Speaking of unintended consequences, silver nanoparticles, which are becoming more common in consumer products to make socks that inhibit odor-causing bacteria, and washing machines that disinfect clothes (where would we be without these technological marvels, I wonder), get discharged in wastewater streams and kill bacteria used for secondary treatment in wastewater treatment plants.

Back to the paper that’s overdue.

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Wednesday, May 13, 2009

Evolution-Proof Insecticides

The title of this article in PLOS-Biology was at first a little scary. Insect resistance to insecticides is the bane of malaria control programs, but I jumped to the conclusion this was talking about making the Anophales mosquito extinct. Wouldn't there be unintended consequences?

Turns out that was an error on my part. The authors put forward an intriguing idea that shows the problem-solving abilities of evolutionary theory (could ID ever come up with something like this? I wonder). Insecticides used in malaria control kill lots of mosquitos, which imposes intense selection pressure for resistance. The females bite and feed on blood, make eggs and lay them in water, every few days. They go through this cycle only a few times before they die. The development cycle of the malaria parasites is longer, so that there will be some biting/feeding/egg laying cycles where the female mosquito is not yet capable of infecting someone with malaria. The authors draw the conclusion from this:

These facts together lead to one of the great ironies of malaria: most mosquitos do not live long enough to transmit the disease.

The strategy then is to only kill mosquitos after they've reproduced, but before the malaria parasites become infective. The goal is to find insecticides that minimize selection pressures by killing only older mosquitos who have had some opportunity to breed. While noone is actually doing this yet, the authors discuss the modes of action of "late-life acting" (or LLA) insecticides and identify the kinds of research needed to test this concept.

Let's hope someone gives it a try.

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Tuesday, May 12, 2009

Quick Links

Some topics of interest I’ve run across, while I try to generate some real content:

Ok, so hexavalent chromium is carcinogenic when you ingest it in drinking water. Just what we need, another chemical we’ll find difficult to make decisions about. That needs a little bit of context, but it’s taking awhile to create.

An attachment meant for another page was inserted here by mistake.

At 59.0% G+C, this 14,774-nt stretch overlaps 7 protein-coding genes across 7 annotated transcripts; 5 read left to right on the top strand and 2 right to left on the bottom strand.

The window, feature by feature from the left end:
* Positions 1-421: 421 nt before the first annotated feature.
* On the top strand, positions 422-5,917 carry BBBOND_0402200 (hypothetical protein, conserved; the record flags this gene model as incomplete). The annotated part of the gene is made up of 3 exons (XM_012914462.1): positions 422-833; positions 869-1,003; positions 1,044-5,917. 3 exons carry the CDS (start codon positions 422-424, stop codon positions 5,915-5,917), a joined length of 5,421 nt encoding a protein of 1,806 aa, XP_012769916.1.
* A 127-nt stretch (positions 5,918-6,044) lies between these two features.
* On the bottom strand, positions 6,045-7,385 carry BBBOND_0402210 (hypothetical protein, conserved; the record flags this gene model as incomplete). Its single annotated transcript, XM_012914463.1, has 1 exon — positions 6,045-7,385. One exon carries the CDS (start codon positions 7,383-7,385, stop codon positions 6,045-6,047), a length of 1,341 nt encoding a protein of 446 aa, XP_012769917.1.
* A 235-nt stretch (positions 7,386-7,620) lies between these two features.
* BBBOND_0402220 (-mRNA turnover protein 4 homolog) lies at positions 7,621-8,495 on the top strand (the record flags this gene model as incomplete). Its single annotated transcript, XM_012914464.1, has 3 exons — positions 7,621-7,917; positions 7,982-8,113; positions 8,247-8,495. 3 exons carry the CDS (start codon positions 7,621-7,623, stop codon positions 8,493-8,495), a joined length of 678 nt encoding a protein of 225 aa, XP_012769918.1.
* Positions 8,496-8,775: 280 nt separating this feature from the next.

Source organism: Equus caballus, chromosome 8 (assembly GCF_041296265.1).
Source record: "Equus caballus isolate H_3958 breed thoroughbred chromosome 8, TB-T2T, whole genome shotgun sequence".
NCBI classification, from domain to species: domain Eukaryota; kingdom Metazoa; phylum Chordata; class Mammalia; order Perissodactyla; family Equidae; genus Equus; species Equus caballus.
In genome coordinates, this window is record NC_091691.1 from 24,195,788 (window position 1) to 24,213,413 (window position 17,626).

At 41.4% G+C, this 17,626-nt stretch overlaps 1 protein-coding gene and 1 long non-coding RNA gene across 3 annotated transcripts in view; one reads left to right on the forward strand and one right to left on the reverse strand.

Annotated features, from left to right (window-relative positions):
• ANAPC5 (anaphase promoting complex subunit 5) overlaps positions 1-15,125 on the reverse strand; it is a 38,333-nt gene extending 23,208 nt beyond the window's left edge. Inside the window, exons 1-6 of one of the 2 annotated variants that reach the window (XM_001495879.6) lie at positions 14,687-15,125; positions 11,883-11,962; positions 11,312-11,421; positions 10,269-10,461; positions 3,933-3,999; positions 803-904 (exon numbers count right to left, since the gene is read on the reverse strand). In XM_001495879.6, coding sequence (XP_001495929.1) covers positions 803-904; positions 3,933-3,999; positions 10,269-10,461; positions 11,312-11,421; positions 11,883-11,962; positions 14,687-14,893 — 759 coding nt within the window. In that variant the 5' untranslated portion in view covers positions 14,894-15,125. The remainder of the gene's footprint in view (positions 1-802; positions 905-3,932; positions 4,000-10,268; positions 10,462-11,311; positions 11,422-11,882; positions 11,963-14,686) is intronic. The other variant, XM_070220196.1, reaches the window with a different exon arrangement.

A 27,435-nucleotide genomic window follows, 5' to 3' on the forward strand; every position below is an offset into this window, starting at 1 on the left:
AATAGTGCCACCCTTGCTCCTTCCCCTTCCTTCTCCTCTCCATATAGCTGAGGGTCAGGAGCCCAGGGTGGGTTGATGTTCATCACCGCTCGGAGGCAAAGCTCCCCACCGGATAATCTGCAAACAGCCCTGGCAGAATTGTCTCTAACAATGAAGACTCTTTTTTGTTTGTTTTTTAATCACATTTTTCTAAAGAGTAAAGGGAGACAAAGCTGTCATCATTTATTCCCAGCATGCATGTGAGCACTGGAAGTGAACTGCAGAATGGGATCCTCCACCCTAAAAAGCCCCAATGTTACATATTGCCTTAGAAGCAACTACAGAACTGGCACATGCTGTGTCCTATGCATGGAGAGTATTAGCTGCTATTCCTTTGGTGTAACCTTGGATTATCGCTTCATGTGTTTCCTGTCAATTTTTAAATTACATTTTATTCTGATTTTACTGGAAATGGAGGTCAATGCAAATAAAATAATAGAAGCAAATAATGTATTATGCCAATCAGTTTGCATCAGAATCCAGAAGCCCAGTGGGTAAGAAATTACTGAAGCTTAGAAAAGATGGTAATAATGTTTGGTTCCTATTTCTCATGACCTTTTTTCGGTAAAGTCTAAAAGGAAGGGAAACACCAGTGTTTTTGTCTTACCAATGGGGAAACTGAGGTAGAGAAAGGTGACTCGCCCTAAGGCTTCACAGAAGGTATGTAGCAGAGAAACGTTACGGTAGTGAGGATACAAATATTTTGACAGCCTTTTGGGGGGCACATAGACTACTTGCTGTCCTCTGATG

Climate modeling goes local. This has a lot of promise – increasing the usability of climate modeling for decision-making; building more acceptance of the need for action to mitigate climate change. More details can be found here. The EPA grant seems to have run out, and hopefully these folks can find some more funding.

Huffington Post is exasperating because it’s 95 percent a waste of my time, but will produce gems like this the remaining 5 percent of the time, so it’s just marginally useful enough for me to keep checking into it. We’re going to need initiatives such as the Pileus Project because, according to Joe Romm, the mainstream media sure seem to be agents of disinformation when it comes to climate change issues.

Matt Nisbet must think that Monsanto needs help framing itself as a sustainability company.

DDT is really bad for human health and should be used sparingly. I was taught that was true for all pesticides, but I guess the lesson hasn’t sunk in yet. What’s surprising is how active health effects research is with DDT.

Have to run. The paper I’m overdue on isn’t going to write itself.

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Sunday, May 03, 2009

Culture War, Obesity and the New Puritans

I almost forgot I’m a blogger. Nah, not really, but it’s been difficult to keep up lately. I write longer posts, and want to take care to do the homework, so that I’m not producing something that’s misleading. For example, take this recent post by Paul Campos over at Lawyers, Guns and Money. Paul objects to the idea that public health measures involving promoting changes in lifestyle, specifically with what we eat or drink, might help reduce health care costs, or as he says it:

[i]n any case the notion we can cut health care costs significantly by getting people to drink less soda and eat fewer Doritos is unsupported by any evidence.

Riffing off of a post by Matthew Yglesias, Campos also makes lifestyle intervention – public health matters an outpost in the culture war, putting those of us who are interested in the social benefits of exercise and healthy eating into the bin of “cultural Puritanism. We’ll put aside for a moment the point that equating “puritan” with someone who disapproves of pleasure is a bit of historical misdirection. You can even find some evidence for his point that long-term health care costs are driven by old age and not lifestyle choices.

Last year, RIVM published a study modeling lifetime health care costs for cohorts of obese people, smokers and “healthy living” folks, defined as non-smokers with BMIs between 18.5 and 25. The results were that annual health care costs were highest for obese people earlier in life, until age 56, and were highest for smokers in later years. However, the overall highest lifetime health care costs were for the healthy-living folks. Life expectancy from age 20 is reduced by 5 years in obese people and 7 years in smokers. Healthy-living people live on to incur greater medical expenses, more than compensating for the expenditures related to smoking or obesity.